Adam Mollica is preparing for the World Race.
The 20 year old leaves on Sept. 5 for a mission trip that will take him to 11 countries in 11 months.
“There have been over 1,500 racers who have done it so far,” he said. “It started in 2006. It’s part of Adventures in Missions, which has been around for years.”
By the time he returns home on Aug. 1, 2013, Mollica will have gone to such countries as South Africa, India, China, Ukraine, Moldova, Honduras and Costa Rica.
“The two countries I’m most excited for,” he said, “are Ukraine and Moldova. They are kind of the kingpins of sex trafficking.”
Last semester, while attending the University of Wisconsin-Eau Claire, he was involved in raising awareness and funds for International Justice Mission.
The human rights agency works to rescue to victims of slavery, sexual exploitation and other forms of violent oppression.
“We will be working with victims there,” he said of the time he will spend in Kraine and Moldova. “We will minister to whatever the need is in the country. It’s pretty much just spreading God’s love, because that is what people need, and living in community with people.”
This is the not first such trip for the 2010 Waupaca High School graduate.
Mollica’s freshman year of college was at Lawrence University in Appleton. During his time there, he learned about the opportunity to go to a Bible school.
“I did it in Costa Rica last fall for four months,” he said. “It wa the best four months of my life.”
Each week, Mollica studied a different principle of Christianity.
During those months in Costa Rica, he also volunteered at soup kitchens and helped rebuild a school and the home of an elderly woman.
After Mollica returned to Waupaca last November, he prepared to head to UW-Eau Claire for the spring semester.
“Now, I’m taking a break again,” he said. “I realized again that life isn’t about myself.”
Mollica said that one day last spring, he asked God to show him what he should do.
“Later that same day, I was on the Internet watching a video on You Tube. It was someone on a mission trip,” he said.
The video was not advertising any particular trip.
However, when Mollica clicked on a link, it took him to the World Race.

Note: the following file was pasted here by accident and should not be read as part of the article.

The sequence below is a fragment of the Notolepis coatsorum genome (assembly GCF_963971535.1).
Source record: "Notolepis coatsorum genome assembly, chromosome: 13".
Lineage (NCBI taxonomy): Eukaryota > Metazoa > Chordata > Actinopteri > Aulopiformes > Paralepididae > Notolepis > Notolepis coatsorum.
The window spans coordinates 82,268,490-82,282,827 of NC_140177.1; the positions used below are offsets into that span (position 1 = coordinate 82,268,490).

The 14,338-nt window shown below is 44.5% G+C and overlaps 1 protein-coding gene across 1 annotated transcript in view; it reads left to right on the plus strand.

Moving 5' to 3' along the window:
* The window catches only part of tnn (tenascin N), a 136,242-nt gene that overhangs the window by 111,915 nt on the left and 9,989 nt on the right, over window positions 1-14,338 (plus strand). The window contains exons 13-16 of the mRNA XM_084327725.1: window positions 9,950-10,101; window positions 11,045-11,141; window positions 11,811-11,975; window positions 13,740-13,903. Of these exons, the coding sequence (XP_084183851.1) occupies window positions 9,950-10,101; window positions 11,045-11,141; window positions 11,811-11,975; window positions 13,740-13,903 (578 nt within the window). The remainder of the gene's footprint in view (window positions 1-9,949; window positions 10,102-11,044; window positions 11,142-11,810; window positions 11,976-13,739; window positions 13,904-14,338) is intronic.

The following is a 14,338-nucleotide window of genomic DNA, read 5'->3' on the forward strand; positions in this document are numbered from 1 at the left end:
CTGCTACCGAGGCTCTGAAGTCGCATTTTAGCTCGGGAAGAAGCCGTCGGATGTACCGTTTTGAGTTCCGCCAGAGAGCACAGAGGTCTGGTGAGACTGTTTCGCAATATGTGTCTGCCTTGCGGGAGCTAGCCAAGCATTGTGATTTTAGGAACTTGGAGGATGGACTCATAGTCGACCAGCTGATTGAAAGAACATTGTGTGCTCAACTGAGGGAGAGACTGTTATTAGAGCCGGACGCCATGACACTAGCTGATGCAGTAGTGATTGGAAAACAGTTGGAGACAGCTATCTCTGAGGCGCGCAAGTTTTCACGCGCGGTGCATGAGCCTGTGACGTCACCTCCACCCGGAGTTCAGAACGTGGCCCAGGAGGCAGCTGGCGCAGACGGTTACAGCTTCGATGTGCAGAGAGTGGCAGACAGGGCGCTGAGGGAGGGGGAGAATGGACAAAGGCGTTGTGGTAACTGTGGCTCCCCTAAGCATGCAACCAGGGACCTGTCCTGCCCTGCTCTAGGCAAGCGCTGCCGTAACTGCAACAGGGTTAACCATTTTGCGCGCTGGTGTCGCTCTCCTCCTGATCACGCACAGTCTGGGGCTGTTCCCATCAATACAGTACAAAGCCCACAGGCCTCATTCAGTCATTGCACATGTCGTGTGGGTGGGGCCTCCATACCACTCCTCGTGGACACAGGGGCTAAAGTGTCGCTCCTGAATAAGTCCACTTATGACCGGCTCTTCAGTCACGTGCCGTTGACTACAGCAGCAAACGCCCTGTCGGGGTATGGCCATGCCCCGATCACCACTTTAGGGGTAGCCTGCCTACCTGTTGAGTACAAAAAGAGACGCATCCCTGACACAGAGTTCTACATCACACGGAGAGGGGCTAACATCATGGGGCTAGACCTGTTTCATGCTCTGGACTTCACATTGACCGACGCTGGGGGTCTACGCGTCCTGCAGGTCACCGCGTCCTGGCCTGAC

“I prayed about it. I really felt God was pulling my heart toward it,” he said.
He applied for the trip and was accepted.
Noticing there was a $150 deposit deadline to secure a spot on the trip, he knew it was time to tell his parents, John Mollica and Brenda Bosetti, about his plan.
Both his mother and father expressed concerns about whether he will return to college but also understood his desire to do mission work.
“When I get home,” Mollica said, “we’ll see what happens.”
He wants to study Spanish.
“My dream job is to be a missions outreach organizer in a church, specifically to Spanish-speaking countries,” he said.
Since deciding to go on the World Race, Mollica has also been working to raise money for the trip.
The total cost of the trip is $15,000.
That includes travel, food, lodging and also emergency funds in the event he would have to be lifted out of a country.
“It’s going phenomenal,” he said. “By the end of June, I had to have $3,500 and met that deadline.”
His next fundraising deadline is Aug. 18.
“I have to have $6,500 to launch on Sept. 5. I’m not worried. I know it will be there,” Mollica said.
People can donate toward the cost of the trip on his blog – www.adammollica.theworldrace.org – which he already started.
When he leaves on Sept. 5, Mollica will be one of about 240 people going on the next World Race. Two other groups previously left this year.
Mollica traveled to Georgia in July for a week of training.
“It definitely pushed me out of my comfort zone,” he said.
The training prepared them for what to expect.
One night, he slept on a bus. Another night, 16 people shared an eight-person tent. There were no daily showers, and lost luggage is to be expected sometime during the trip.
Mollica, who will be on a six-member team, may be contacted at firstname.lastname@example.org or at 920-358-4041.
The cost of the mission trip is comparable to the cost of a year at a state college.
“I’ll learn a lot more there (on the misson) than behind a desk,” he said.